By developing the methodology of preclinical systematic reviews and seeing the results, the evidence has made clear to me that there is an urgent scientific need for change.The (un)fortunate benefit of systematic reviews is that we detect that 50 – 80% of essential details on animal studies have not been mentioned in publications1, and more worryingly, that this hardly improves over time.This is really worrying, because the low quality of publications is now so transparent for everyone. Moreover, you cannot really judge what has been done, and whether you can interpret these results reliably. What systematic reviews also demonstrate is that many animal studies do not predict what happens in humans2, even though this is often the mentioned reason why they are executed in the first place. In drug development it is found that 90% of positive results in animal studies lead to subsequent failure in human clinical trials. For Alzheimer disease, this is a high as 99.6% failure rate ! These results have made it clear to me that it would be better to start focussing on Replacement. Also because major human-relevant technological developments such as AI and organoids have been developed and have become very promising, leading to better translatable results for humans.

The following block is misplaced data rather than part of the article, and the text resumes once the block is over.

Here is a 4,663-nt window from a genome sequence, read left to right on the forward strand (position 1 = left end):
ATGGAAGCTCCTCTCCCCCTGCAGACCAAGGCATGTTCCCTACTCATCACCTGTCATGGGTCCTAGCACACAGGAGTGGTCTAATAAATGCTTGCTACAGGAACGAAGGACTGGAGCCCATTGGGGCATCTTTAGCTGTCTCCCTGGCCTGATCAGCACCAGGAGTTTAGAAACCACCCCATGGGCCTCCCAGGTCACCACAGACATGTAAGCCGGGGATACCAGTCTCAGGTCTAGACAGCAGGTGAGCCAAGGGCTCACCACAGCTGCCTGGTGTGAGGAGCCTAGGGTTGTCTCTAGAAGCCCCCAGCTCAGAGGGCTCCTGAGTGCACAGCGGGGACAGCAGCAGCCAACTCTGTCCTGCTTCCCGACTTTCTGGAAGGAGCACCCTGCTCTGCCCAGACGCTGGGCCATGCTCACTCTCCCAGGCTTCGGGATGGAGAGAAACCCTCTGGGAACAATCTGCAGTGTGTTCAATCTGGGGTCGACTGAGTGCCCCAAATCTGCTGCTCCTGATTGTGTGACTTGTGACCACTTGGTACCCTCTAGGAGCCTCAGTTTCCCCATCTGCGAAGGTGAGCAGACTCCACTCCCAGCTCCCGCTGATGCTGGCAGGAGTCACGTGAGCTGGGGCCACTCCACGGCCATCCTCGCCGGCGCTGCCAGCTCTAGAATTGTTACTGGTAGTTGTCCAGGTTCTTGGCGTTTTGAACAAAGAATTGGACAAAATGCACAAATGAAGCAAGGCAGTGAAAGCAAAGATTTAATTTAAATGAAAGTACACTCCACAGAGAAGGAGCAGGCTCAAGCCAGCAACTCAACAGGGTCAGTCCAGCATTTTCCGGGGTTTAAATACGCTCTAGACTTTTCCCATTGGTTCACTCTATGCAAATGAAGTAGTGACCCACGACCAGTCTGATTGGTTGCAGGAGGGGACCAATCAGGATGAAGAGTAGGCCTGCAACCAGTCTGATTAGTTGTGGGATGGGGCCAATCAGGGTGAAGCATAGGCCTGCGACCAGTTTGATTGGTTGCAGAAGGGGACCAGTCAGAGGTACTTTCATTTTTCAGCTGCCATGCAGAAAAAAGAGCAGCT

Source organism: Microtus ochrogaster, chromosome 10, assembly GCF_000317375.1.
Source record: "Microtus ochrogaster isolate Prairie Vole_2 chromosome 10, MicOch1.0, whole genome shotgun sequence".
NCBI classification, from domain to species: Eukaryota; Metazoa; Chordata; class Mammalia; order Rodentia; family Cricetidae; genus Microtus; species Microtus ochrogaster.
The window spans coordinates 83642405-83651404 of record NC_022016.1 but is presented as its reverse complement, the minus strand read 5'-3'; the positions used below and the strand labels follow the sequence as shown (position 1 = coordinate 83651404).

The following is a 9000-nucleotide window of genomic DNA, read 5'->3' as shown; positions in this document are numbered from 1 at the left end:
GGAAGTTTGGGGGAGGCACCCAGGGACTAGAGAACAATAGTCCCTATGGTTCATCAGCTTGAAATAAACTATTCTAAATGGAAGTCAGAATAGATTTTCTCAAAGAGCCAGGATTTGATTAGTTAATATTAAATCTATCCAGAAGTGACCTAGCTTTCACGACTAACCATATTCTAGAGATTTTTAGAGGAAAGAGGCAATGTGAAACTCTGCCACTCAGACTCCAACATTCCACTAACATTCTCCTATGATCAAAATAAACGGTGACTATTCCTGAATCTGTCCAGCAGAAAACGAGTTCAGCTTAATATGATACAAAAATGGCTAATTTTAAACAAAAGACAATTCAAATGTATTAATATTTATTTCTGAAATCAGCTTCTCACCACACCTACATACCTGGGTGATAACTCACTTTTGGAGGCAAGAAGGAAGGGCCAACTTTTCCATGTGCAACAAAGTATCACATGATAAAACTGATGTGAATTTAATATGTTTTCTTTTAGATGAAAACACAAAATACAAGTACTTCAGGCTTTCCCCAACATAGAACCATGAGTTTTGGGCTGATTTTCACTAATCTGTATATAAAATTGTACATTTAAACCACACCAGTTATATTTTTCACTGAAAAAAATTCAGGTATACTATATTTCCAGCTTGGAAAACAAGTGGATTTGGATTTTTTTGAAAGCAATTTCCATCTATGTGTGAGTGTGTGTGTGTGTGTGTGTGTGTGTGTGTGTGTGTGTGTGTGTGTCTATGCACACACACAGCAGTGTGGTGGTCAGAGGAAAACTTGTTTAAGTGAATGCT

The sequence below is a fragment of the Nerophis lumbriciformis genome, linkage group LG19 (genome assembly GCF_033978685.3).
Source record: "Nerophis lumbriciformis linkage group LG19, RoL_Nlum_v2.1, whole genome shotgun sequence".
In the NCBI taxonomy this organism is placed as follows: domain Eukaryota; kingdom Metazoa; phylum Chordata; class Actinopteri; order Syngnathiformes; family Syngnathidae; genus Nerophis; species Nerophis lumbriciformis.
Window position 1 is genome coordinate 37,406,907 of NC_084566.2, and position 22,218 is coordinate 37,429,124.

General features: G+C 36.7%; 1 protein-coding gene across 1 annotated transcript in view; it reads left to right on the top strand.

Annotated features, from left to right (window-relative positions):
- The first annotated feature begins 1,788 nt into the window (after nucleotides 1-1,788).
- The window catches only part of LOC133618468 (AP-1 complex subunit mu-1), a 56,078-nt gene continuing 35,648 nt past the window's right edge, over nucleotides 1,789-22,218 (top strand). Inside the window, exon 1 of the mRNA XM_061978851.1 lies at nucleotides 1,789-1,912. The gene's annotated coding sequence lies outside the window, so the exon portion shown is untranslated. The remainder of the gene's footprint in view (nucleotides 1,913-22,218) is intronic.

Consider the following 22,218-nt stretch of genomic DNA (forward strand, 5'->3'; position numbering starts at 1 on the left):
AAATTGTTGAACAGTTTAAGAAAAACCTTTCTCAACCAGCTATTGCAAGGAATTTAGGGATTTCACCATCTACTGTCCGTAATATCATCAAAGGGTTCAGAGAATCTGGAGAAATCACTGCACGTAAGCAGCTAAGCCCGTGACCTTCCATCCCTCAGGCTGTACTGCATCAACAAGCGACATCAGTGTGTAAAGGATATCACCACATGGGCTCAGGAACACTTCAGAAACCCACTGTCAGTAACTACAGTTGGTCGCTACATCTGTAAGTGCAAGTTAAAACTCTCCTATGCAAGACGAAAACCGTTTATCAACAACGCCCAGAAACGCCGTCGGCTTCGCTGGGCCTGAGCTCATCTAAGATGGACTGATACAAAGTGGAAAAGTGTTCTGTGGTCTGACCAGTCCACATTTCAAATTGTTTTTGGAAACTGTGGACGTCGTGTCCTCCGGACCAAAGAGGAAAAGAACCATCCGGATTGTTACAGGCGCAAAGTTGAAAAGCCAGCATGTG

Moreover, this process of drug development with animal and clinical studies required by legislative bodies takes about 10 – 12 years. So all in all, this is not an efficient process, let alone the (unnecessary) suffering to animals (and humans!) caused in the process. What is also very worrying is the waste of animal lives, because so many details have not been published, so you cannot really interpret the results reliably. It is also beyond my understanding how it can be that so many animal studies are continued being published deficiently for decades, while we already have great reporting guidelines since 2010 (ARRIVE). These guidelines have been endorsed by over a 1000 biomedical journals, but have hardly led to better quality reporting of animal studies in the literature3. My conclusion is that when science is not capable of making these improvements, even when this is all made transparent, then we’d better stop doing animal studies and move to other methods. It is not ethical to use animals in studies that are not of the best quality.